Impact: How the Press Affects Federal Policy Making / Edition 1

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Overview

"An incisive and insightful study of what the press does to government—not the old press, but the new press, and television. This is one of those unusual books scholars and public officials alike had better read if they want their work to make contemporary sense." —James David Barber, James B. Duke Professor of Political Science and Policy Studies, Duke University"Every public officials and every reporter should read this important book. It is a detailed look at the critical ways in which the press influences the shaping of vital public policy. People in the government will now understand that they cannot do their jobs without the press, and the reporters who cover them will now understand that they, too, are participants rather than observers in the world of public affairs." —Elliot L. Richardson"A meaty and reflective analysis of the much-misunderstood and much-abused relationship between government and the press that, for good or ill, will largely determine the effectiveness in policymaking of the American system throughout the foreseeable future." —James R. Schlesinger, former Secretary of Defense"There is no more important relationship in public policymaking than that between the press and government. This book is an important and interesting contribution to the literature." —Leslie H. Gelb, national security correspondent, New York Times

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Editorial Reviews

Library Journal
These companion volumes are the result of a three-year project undertaken by the Harvard Institute of Politics. Directed by Linsky, the project examined the role of the media in the political process and documented its impact on individual public officials, governmental institutions, and policiesall at the federal level. Impact is the final report of the project's results. A conceptual treatment of the interplay between press and government is provided by Gary Orren in a prefatory chapter. The main text of the book relies heavily on research conducted by means of a survey of 500 senior policymakers, interviews with 36 key individuals (journalists and government officials), and six case studies. Linsky offers suggestions for improving the policy-making process by incorporating effective public relations, and proposes areas for further research. The survey design and interviewing techniques are explained in appendixes, and there is a section of notes. The case studies referred to in Impact are published in full in the companion volume. They examine: the 1969 reorganization of the Post Office; the resignation of Vice President Agnew; Carter and the neutron bomb; relocation of families near Love Canal in New York State; the Bob Jones University tax exemption battle; and, suspension of Social Security disability reviews in 1984. Official transcripts, documents, and notes accompany each case study. Together, these books help to further a better understanding of the workings of government, and are highly recommended for academic libraries. Thomas A. Karel, Franklin & Marshall Coll. Lib., Lancaster, Pa.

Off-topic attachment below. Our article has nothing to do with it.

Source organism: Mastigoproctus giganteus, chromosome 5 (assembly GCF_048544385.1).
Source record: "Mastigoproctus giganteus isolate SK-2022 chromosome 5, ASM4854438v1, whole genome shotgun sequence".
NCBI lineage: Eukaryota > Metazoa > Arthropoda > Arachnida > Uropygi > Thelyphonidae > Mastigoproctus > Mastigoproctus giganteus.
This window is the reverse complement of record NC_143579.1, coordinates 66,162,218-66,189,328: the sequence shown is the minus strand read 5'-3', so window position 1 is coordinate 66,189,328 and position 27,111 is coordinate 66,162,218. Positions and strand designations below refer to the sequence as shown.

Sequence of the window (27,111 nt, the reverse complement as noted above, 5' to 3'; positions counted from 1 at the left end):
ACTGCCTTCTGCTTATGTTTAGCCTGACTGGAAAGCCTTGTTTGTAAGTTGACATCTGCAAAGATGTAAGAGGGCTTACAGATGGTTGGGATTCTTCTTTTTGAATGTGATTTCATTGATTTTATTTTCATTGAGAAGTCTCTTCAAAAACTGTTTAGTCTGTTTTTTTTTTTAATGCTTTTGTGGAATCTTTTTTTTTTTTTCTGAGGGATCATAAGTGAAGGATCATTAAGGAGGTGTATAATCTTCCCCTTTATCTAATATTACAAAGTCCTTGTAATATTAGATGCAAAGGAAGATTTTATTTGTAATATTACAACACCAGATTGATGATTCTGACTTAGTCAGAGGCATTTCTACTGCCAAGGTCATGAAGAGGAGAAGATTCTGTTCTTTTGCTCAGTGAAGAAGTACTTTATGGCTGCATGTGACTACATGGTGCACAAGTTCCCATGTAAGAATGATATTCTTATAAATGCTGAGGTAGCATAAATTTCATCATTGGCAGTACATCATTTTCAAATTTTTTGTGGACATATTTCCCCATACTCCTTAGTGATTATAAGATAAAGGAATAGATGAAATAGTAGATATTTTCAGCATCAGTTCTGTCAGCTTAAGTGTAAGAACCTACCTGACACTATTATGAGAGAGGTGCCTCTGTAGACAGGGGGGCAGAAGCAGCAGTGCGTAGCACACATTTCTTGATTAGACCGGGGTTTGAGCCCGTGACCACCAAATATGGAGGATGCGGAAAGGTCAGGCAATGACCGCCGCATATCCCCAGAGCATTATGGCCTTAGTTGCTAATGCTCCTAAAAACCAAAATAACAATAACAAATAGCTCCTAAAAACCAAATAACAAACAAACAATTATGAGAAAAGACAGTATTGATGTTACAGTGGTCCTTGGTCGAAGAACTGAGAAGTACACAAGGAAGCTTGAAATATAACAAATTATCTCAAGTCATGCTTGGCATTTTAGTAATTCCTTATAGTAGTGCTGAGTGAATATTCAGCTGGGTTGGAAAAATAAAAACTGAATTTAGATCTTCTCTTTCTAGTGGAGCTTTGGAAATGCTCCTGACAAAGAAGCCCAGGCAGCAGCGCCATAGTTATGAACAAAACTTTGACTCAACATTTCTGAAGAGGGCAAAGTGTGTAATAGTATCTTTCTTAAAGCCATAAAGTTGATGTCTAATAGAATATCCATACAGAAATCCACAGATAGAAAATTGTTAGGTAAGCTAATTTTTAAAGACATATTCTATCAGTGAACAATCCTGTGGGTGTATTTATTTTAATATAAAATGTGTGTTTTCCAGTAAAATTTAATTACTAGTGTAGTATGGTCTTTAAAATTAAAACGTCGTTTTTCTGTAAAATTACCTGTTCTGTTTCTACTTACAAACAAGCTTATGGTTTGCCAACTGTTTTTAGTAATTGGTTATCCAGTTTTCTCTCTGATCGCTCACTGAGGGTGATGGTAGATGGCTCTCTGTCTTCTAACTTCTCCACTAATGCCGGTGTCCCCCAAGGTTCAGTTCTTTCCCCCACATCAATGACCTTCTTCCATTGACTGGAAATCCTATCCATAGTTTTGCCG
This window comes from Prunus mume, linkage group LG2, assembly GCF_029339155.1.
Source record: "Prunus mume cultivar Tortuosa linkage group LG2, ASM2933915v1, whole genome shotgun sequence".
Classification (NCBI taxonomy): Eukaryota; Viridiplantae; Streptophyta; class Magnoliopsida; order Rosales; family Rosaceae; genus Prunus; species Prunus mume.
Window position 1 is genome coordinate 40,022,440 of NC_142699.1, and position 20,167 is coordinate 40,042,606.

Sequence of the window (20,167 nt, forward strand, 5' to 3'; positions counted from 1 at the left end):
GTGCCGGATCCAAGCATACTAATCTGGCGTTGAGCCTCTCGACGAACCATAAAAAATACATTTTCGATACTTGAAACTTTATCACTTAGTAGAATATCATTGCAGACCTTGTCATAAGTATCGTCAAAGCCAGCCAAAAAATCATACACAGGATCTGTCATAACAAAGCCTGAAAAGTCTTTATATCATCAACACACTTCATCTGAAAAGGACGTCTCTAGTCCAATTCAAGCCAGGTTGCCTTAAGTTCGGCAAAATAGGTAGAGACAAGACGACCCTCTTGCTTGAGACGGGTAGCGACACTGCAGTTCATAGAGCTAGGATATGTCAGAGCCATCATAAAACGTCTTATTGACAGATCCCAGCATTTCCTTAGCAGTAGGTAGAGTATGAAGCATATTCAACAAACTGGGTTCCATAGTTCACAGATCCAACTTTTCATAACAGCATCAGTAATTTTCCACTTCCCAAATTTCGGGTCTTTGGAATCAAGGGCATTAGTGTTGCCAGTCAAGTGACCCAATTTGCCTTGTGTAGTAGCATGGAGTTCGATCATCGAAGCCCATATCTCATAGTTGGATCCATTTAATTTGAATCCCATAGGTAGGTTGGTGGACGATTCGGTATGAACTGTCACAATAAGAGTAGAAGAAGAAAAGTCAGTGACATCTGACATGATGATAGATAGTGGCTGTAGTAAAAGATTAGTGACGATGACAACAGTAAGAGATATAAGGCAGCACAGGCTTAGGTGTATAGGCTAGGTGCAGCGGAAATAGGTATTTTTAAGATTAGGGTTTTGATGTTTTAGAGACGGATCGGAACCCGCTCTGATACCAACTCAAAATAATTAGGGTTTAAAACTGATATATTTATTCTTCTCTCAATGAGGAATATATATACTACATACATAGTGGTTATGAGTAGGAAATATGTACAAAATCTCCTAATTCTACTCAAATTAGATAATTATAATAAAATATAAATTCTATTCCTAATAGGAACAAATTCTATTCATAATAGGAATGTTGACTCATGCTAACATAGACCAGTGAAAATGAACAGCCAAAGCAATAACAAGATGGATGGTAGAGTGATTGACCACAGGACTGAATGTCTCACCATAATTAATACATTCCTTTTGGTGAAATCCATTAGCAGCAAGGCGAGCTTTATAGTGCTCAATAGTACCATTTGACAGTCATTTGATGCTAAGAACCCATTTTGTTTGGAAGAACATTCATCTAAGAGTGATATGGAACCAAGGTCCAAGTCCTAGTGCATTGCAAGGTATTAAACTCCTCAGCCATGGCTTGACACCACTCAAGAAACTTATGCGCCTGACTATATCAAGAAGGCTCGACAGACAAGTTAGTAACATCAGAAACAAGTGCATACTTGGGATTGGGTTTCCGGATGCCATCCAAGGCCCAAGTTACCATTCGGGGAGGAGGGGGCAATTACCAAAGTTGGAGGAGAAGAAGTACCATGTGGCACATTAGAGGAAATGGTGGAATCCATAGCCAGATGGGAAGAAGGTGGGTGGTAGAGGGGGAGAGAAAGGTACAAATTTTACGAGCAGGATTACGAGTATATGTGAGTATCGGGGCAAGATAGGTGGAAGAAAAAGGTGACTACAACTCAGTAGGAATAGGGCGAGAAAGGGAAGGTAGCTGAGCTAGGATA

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Product Details

  • ISBN-13: 9780393957938
  • Publisher: Norton, W. W. & Company, Inc.
  • Publication date: 4/17/1988
  • Edition description: New Edition
  • Edition number: 1
  • Pages: 288
  • Product dimensions: 5.50 (w) x 8.30 (h) x 0.80 (d)

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